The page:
Long after Jimmy’s taillights disappeared down the driveway, Dan remained on the patio, nursing his beer for liquid courage. It wasn’t that he feared Stacy, per se. He just didn’t know if it was safe to be in the same room with her yet. She was tiny, but she was feisty; and she owned a lot of knives.
Dan had known Stacy since they were both two-years old, sporting diapers and drinking out of sippy-cups. Even then, her temperament had tended toward explosive. It came from the volatile mixture of Polish and Czech heritage coursing through her blood—one side inherited from her Gram, the other from her Gramps—her red and white cells hopelessly in love but habitually feuding, just as the couple had done every single day of their lives. Minor disagreements over stupid things, like which road to take through town, had exploded into battles rivaling the seven-day war for control of Cieszyn Silesia.
That spunk, that spark, that fire in her soul, was what Dan loved so much about Stacy. It didn’t scare him. The recent influx of hormones streaming through her tiny body, distorting her already warped sense of logic, on the other hand, terrified the hell out of him. Ever since she’d become pregnant he felt like an overly cautious, war-battered, world weary soldier traversing a minefield. One wrong step and—kaboom!—no more Dan.
On the flip-side, one right step, like coming home with a quart of Chunky Monkey ice cream, and she’d be apt to wrap her sexy, little legs around him and whisk him away to the glorious land of multiple orgasms. The problem was the line between the right step and the wrong one was so fine Dan was beginning to think it didn’t exist at all. What was once exquisitely right could easily become horrifically wrong. The quart of Chunky Monkey she spoon-fed him in a bubble bath one night might be a frozen projectile aimed at his head the next. She kept him on his toes, that was for sure.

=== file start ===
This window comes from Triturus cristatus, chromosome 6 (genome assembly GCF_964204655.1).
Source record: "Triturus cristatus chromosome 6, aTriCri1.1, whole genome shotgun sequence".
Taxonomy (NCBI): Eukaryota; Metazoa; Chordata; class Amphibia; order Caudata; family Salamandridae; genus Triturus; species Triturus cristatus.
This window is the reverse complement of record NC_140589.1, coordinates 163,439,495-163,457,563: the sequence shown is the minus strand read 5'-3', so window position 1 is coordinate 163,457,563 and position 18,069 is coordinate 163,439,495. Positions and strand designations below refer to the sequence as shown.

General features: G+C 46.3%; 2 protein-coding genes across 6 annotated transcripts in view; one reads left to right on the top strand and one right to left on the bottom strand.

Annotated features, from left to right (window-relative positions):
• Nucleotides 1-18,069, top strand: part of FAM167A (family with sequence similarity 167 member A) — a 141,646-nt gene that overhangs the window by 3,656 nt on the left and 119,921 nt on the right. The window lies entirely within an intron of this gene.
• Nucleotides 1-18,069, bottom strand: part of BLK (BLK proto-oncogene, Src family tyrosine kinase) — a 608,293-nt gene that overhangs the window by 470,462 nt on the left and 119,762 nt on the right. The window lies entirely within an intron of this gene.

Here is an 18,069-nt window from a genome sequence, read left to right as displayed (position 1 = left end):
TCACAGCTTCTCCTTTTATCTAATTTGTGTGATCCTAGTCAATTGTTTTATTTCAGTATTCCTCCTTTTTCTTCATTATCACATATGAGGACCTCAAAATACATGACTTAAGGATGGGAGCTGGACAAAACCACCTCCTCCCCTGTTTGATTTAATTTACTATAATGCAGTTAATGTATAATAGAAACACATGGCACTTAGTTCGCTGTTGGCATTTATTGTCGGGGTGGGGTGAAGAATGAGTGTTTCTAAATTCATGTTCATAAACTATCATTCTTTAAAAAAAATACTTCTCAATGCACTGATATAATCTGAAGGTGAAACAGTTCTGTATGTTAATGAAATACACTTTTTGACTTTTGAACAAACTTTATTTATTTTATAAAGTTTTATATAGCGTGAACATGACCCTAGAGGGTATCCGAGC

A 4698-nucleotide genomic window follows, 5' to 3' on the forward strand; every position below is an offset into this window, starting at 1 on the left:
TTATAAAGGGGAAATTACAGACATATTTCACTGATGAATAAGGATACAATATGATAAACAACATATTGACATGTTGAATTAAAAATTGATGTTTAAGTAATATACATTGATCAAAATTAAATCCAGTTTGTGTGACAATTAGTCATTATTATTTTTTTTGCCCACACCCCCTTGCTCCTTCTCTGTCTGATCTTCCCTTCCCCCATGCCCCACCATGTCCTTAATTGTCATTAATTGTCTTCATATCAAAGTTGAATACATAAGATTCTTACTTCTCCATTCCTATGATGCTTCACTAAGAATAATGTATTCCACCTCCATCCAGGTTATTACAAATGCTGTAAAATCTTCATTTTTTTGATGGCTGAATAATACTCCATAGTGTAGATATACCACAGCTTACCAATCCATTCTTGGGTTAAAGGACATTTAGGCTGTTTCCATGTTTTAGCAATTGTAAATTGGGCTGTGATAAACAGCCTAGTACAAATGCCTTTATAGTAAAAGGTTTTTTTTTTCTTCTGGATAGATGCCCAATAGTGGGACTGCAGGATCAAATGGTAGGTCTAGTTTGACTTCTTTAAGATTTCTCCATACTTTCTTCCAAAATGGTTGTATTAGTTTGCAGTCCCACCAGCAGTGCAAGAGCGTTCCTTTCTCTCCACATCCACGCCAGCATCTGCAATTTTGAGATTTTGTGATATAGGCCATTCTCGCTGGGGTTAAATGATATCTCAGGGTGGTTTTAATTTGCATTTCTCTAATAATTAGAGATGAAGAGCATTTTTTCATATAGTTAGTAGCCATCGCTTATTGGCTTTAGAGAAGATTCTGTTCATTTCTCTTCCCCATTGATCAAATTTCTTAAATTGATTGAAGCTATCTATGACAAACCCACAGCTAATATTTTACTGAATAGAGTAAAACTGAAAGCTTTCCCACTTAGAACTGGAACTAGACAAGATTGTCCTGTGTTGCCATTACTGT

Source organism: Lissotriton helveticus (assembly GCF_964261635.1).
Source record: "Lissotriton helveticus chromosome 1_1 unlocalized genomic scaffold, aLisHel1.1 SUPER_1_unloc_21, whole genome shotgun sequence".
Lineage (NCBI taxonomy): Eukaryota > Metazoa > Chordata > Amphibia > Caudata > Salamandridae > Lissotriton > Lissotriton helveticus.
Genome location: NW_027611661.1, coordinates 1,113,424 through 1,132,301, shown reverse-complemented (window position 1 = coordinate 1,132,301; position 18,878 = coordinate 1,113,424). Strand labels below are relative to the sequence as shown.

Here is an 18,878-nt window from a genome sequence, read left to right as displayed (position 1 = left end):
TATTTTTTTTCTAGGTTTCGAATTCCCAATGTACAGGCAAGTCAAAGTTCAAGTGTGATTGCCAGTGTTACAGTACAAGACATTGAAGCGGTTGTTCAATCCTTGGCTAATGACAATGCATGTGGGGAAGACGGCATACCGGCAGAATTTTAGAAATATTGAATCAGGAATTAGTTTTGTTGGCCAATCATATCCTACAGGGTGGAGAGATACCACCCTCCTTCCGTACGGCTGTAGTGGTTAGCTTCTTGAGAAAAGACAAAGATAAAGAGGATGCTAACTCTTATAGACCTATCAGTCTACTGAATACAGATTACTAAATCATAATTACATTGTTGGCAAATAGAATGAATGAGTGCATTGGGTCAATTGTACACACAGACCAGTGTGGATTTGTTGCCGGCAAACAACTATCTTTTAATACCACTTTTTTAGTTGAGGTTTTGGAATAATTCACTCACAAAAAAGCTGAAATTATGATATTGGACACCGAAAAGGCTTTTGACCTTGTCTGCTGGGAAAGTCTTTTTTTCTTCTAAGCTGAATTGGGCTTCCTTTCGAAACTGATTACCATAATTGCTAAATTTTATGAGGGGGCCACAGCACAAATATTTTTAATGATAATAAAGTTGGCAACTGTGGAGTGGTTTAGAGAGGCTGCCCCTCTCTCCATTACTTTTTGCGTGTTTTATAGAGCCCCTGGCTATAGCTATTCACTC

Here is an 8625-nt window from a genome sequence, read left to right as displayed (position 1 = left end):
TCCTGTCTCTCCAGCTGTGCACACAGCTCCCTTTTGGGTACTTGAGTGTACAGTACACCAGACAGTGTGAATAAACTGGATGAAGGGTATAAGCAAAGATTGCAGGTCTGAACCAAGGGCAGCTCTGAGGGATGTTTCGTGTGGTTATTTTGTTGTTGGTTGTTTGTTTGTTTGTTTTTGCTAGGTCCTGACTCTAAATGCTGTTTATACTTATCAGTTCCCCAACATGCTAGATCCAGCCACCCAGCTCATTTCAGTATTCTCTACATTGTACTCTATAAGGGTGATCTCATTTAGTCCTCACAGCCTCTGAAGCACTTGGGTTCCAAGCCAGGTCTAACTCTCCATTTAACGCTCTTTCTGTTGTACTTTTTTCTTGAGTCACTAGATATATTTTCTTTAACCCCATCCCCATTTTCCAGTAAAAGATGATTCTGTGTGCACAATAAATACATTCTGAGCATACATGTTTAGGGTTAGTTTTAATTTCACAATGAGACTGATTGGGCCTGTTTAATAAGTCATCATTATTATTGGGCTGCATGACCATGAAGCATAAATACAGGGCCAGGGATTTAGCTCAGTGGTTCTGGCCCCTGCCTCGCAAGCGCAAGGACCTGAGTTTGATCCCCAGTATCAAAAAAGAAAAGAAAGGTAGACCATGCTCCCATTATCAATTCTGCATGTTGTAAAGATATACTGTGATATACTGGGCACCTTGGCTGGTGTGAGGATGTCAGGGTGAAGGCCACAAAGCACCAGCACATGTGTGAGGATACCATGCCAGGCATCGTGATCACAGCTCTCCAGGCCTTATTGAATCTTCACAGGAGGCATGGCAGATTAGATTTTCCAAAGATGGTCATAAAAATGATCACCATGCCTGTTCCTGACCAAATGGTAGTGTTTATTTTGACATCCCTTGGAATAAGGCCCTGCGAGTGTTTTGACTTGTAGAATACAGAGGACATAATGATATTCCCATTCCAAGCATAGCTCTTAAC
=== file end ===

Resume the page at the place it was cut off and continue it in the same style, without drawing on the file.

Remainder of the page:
“Well, mutt, should we go see which one of us is sleeping with Stacy tonight?” Dan asked Willie, who had curled up on Jimmy’s chair as soon as he’d left.
At the sound of Stacy’s name, Willie’s ears perked up like sails on a schooner. He cocked his head to the side and whined.
Dan drew a breath for courage. “Do or die time.”
Blissfully ignorant of imminent danger, Willie hopped from the chair and started for the door. The dog was getting too big to be carried, but Dan scooped him up and tucked him against his chest, for protection. His, not Willie’s. Stacy wouldn’t go for Dan’s throat with her precious baby in the way. She might still bust his kneecaps, but his jugular would be safe.
When he stepped inside, the first thing Dan noticed was the thick, heavy silence enveloping the house. No late show on the television, no George Strait on the stereo. The air conditioner wasn’t even running. Darkness intensified the quiet. Every light on the main floor off, deep shadows filled the corners, chilling him to the bone.
He walked faster through the house, peeking into the kitchen as he passed, looking for Stacy, but also double-checking all the knives were still safely tucked into their slots in the block beside the stove. They were, but the kitchen had been freshly scrubbed, polished to a high shine, gleaming in the moonlight.
“Rut-row,” Dan whispered to Willie. He whined in agreement. Rut-row, indeed. A clean house was never a good sign. Stacy only cleaned was when she was pissed.
Feeling like the chicken-shit Jimmy said he was, Dan climbed the stairs and walked the plank, cautiously traveling the long hallway to the master bedroom. The door closed tight, a stack of neatly-folded blankets and his pillow sat beside it on the floor. Too stupid to take the hint, Dan knocked on the door.